Most companies use a product catalogue in their daily work – whether they hand it over directly to the customer or attach it to an e-mail in an online form. In each case, the catalogue must fulfil its function, which is to present the company’s offer in the best and clearest way possible. In order to achieve this, you need to remember a few key steps and features that you must not overlook.
ANALYSIS AND IDENTIFICATION OF NEED
Several important aspects need to be established before the design process begins:
- to whom the catalogue is addressed,
- what preferences the selected group has – what they like and what they don’t like
- what the language and style of the catalogue should be,
- What should the catalogue contain: the entire offer, a selected product group, current promotions or perhaps new products on offer?
- what is the budget for printing. This is especially important when designing a catalogue cover to know what kind of finishing to choose or what to forego in order to meet the budget criteria.
Once you’ve answered all the above questions it’s time to get more specific. How to arrange the information so that the catalogue fulfils its main functions? What should be used to make it clear and intuitive?
Even aspects such as where readers to look first, how the large space around the text makes it more likely to be read, should be taken into account here. With this knowledge, the catalogue can be navigated in the way we want and we can plan what will come first for readers. An appropriately chosen information architecture will make the catalogue easier to navigate, more intuitive and purchasing decisions a pleasure.
COMPLETION OF OTHER MATERIALS
A professional catalogue also means professional product photos, renderings, texts and translations. A design alone cannot fulfil its role if the catalogue is not enriched with high-quality photos or catchy slogans. Misspellings, incorrect styling or inaccurate translations are sure to put readers off. It is the coherent and balanced selection of all elements that creates a catalogue that sells.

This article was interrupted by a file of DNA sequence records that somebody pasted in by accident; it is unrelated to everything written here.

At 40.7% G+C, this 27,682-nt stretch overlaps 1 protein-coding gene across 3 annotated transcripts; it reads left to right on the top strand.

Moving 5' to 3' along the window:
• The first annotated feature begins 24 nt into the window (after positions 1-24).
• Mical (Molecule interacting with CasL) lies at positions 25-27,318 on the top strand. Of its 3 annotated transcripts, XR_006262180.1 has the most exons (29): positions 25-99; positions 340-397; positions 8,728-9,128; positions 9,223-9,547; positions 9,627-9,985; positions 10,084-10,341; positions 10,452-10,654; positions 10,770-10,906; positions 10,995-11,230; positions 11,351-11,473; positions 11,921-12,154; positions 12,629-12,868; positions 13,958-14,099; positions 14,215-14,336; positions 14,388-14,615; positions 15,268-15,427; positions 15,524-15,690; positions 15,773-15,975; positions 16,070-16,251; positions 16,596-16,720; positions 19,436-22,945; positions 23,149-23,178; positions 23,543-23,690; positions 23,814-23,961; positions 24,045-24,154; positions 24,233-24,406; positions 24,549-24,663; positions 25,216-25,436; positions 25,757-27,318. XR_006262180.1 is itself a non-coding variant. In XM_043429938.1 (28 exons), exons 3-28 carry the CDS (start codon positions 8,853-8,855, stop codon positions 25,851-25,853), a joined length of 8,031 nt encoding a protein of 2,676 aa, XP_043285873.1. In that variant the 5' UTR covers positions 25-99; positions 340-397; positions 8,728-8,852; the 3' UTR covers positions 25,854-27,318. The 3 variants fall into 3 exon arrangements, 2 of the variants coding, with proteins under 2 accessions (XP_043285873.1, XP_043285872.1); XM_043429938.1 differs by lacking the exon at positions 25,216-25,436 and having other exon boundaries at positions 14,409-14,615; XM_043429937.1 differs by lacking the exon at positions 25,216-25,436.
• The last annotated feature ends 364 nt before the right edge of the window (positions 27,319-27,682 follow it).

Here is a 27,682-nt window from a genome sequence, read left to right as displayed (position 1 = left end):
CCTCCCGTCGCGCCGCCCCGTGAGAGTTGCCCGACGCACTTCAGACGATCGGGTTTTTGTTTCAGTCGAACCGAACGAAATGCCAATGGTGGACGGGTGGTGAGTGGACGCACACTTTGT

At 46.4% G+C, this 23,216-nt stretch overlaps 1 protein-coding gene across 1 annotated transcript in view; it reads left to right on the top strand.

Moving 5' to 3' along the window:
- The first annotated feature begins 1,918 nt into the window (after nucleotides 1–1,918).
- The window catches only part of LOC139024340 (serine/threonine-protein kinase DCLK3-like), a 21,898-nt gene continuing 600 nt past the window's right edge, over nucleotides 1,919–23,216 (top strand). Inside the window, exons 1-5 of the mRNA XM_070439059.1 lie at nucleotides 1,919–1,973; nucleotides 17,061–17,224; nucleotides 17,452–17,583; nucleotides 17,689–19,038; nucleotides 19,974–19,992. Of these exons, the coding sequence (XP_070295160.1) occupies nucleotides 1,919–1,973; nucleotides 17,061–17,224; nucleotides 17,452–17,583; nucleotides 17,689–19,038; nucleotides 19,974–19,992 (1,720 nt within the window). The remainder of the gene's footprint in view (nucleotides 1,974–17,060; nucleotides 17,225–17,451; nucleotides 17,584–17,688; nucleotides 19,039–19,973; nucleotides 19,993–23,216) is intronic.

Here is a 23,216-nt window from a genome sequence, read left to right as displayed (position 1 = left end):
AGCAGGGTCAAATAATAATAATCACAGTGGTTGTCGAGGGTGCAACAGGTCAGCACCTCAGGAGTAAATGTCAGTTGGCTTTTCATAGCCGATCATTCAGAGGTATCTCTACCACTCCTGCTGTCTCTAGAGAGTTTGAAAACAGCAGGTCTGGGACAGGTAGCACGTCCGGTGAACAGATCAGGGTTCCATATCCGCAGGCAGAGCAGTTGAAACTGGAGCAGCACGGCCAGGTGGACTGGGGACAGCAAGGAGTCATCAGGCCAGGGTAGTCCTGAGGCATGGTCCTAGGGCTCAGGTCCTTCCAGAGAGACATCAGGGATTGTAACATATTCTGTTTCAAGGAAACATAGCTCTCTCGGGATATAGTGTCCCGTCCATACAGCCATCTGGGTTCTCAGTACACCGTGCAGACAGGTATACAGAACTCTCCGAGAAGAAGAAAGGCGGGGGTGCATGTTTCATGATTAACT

At the beginning of design work one or two layouts are prepared. Once these have been thoroughly refined and consulted with the client, it is possible to proceed to the composition of the whole.
What else is worth paying attention to?
- Make sure all technical data, tables and charts are clear and easy to navigate.
- Products should be accompanied not only by an attractive photo but also a description highlighting the uniqueness of the product and its main features.
- Limit the number of photos on one page – sometimes one larger, clearer photo can express more than 10 small focused ones.
- Colour combinations – remember not to use backgrounds and font colours that are too similar – this can turn out unreadable in print.
- Graphic representation of content. Icons and diagrams are always a good solution. We assimilate and process such information faster, and what’s more, it’s an additional visual value of the catalogue.
- The smallest details. Dots at the end of sentences, the same icon line or font size – remember that consistency is key and you should stick to one arrangement throughout the catalogue.
- When printing your catalogues later, pay attention to the type and weight of the paper. In the case of many photos, it is often better to use slightly thicker paper, and the photos themselves can be additionally protected with varnish.